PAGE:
Mr. Jiro MakinoMAKINO: Regarding the idea of introducing a comprehensive media act, I basically agree with Professor Hayashi and, therefore, must disagree with Professor Matsui. The reason is that as I have recently been watching a series of legislative actions in the Japanese Diet, I have found it very strange. Important bills have been passing the Diet one after another without much scrutiny by the public. Of course, there are some public comments solicited, but very few comments are made on the Internet and virtually none otherwise. And not much discussion is done among politicians in the Diet and very few lawyers know what is going on in the legislative process. This could be very dangerous, so I would like to encourage the general public to discuss about the overall design of information society in Japan on the basis of a comprehensive media act as proposed by Professor Hayashi. However, with respect to detailed points, I depart from Professor Hayashi. For example, I do not subscribe to the penalty aspects of the Hayashi Act, because damages due to law violations in the case of the Internet depend on the layer and nature of the network in question and values of information vary tremendously among different individuals or organizations. So for the moment I would rather like to see a basic ideal law to point to the right direction without introducing regulations or penalties,. Such a law would be quite useful in searching for practical rules and standards for regulations and penalties in various layers of the Internet. But in any case I commend Professor Hayashi's effort in this regard.

TSUBOTA: Professor Hayashi, do you have any rejoinder to the comments of Professor Matsui and Mr. Makino at this point?

Prof. Koichiro HayashiHAYASHI: I have to accept all the criticisms against my proposal, since it is still premature and incomplete in various respects. This kind of task should have been done by bureaucrats and is just too much for a scholar like myself to handle alone. I am doing this simply because I can learn a lot from this exercise myself. Having said that, I would like to point out to Professor Matsui that although I can see the peculiar problem in Japan associated with the narrow definition of broadcasting, which tends to justify unnecessary regulations on media in general, there are relatively few regulations explicitly introduced in my proposed act. In order to clarify my intention for, and not against, deregulation, however, I will write my future edition by paying more attention to individual rights such as freedom of speech. Regarding Mr. Makino's points, I would be willing to take most of them, but one thing I should question is the meaning of having a basic ideal act just like a constitutional declaration. An act without enforcement in this field may be meaningless in reality and ineffective in penalizing any violations or in repealing any existing laws. I would like to have comments on these points.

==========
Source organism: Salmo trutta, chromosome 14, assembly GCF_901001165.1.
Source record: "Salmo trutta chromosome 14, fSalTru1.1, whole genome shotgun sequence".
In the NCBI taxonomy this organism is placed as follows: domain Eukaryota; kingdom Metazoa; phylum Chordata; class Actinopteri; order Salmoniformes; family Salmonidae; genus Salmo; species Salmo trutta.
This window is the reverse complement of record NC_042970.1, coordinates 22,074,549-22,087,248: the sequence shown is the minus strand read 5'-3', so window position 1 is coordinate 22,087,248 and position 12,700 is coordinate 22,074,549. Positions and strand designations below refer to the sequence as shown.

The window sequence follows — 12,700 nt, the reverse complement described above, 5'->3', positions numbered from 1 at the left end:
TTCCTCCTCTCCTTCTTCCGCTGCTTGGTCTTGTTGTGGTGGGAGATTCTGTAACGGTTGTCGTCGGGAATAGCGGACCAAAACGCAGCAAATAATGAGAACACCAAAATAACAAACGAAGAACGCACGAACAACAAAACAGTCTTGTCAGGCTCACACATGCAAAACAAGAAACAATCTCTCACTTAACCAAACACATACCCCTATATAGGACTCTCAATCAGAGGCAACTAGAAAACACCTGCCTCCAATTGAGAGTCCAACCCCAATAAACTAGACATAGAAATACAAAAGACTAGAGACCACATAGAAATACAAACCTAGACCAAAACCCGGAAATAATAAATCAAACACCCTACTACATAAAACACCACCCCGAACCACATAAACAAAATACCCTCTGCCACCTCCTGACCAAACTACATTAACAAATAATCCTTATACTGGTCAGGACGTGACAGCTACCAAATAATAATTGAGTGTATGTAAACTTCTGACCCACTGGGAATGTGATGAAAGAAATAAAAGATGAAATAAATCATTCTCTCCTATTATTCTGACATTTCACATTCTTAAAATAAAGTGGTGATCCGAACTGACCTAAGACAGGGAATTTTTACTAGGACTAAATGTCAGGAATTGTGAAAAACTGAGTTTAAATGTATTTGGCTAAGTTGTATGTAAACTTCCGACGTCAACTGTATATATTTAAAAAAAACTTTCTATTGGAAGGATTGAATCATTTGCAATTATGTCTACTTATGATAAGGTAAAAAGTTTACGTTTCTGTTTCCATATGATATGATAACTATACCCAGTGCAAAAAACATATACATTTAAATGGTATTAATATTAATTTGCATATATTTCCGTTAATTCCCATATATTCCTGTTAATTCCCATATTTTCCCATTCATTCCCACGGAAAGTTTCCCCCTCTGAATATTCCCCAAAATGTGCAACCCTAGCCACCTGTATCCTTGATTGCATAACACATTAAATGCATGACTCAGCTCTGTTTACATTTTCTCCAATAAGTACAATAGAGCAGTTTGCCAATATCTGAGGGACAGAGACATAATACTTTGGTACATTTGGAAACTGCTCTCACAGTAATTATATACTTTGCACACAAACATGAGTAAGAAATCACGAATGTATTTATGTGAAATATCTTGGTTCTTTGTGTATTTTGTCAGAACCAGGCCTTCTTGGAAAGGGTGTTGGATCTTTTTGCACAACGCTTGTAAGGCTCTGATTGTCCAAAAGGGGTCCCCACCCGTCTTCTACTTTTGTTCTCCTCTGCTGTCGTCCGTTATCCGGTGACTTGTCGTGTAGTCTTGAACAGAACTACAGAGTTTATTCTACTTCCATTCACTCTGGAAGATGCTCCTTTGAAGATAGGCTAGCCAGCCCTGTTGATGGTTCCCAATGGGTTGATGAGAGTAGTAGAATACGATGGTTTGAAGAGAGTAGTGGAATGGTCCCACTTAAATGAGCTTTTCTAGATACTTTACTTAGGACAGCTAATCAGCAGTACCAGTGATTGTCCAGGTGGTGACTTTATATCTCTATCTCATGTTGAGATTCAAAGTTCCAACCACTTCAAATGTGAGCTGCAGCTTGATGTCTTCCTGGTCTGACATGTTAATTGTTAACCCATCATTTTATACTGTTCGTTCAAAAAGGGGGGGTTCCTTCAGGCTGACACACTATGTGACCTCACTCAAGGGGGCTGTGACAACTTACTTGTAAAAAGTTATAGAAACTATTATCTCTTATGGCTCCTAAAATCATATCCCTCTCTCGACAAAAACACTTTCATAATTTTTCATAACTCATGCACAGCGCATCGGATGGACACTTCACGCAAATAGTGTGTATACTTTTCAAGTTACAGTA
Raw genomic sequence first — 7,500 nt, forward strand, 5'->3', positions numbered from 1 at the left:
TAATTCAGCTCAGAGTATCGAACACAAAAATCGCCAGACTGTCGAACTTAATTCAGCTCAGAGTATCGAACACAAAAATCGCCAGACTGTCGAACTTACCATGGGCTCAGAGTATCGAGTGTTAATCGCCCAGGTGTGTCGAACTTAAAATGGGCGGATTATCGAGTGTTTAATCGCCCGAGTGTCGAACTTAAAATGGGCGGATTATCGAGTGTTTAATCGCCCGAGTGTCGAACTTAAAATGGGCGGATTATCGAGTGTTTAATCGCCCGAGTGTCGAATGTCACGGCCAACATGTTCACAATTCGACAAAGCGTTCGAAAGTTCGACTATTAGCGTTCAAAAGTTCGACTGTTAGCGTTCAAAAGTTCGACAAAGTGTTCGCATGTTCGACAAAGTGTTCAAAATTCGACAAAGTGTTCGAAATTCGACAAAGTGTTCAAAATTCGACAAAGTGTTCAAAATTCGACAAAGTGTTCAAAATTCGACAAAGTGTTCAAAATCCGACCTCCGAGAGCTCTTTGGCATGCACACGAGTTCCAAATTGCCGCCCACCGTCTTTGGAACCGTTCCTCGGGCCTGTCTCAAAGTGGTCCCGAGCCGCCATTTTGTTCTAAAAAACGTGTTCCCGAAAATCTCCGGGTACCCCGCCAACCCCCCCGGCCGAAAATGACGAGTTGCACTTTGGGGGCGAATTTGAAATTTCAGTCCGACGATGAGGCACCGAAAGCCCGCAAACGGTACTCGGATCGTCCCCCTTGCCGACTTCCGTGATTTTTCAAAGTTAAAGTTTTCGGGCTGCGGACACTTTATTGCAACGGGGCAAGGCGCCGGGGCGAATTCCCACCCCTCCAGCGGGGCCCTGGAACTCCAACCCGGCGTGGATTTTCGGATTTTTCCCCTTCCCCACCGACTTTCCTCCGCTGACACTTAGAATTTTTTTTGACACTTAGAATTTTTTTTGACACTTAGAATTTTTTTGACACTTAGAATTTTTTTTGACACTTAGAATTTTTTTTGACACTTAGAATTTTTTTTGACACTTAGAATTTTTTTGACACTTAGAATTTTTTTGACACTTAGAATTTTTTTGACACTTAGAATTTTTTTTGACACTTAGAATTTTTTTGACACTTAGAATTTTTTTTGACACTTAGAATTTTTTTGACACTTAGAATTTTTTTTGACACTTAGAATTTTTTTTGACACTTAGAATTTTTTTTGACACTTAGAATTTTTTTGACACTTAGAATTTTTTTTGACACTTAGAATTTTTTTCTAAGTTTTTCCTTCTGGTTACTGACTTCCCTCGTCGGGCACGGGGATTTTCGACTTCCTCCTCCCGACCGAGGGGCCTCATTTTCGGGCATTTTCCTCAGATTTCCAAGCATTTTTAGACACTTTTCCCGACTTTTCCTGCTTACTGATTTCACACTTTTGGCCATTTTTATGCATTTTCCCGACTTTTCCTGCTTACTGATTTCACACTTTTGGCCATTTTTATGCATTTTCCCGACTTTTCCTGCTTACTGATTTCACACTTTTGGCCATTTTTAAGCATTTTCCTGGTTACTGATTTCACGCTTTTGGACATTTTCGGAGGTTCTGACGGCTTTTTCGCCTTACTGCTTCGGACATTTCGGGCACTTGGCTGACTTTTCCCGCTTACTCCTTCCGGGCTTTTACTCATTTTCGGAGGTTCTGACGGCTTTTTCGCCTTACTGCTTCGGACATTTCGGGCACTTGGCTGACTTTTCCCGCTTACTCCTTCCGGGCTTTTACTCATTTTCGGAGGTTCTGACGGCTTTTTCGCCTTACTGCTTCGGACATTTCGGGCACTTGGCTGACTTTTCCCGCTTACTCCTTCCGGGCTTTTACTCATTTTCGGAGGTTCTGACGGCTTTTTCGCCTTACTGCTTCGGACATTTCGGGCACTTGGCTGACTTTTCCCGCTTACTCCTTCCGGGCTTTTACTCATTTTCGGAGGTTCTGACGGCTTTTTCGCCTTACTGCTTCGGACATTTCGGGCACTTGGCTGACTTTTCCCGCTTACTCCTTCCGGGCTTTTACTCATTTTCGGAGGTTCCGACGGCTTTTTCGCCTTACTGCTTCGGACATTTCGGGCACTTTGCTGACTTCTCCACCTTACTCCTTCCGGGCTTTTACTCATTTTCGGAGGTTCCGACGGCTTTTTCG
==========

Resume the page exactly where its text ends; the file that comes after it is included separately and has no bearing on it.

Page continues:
MATSUI: It may be important to declare basic ideas as pointed out by Mr. Makino, but we need to do so under constitutional constraints. A consistent first step would be to reexamine existing media laws in light of the Constitution rather than writing a comprehensive media act. Then I doubt if there is anything specifically left for the Internet.

MAKINO: If Professor Hayashi submits this proposal to the legal bureau in Prime Minister's Office, it would be altered altogether, as we have witnessed so many times in the past. Rather, what we need is a basic ideal law on the side of the general public. If such a law is effectively utilized for progressive movements in the legal process, it might help modify the legal interpretations of existing laws by judges in actual court cases in the right direction and thus fill the gap between new laws and old laws, a point that was raised by Professor Hayashi. Unless basic ideas are made clear to shape the overall scheme, the effort to pass this kind of bill proposed by Professor Hayashi will most likely be resisted and frustrated by various interest groups in Japan.

TSUBOTA: I would like to conclude by asking the audience to think of actual cases at hand regarding the Internet in light of Professor Hayashi's proposed act. We should recognize the significance of new concepts and new classifications such as freedom of reception and the distinction among business agents, operators and users, because such ideas offer important clues for reconsidering old laws and making new laws. We all agree that we need to straighten out laws and regulations surrounding the Internet, and would like to support Professor Hayashi's valuable effort until its fruition.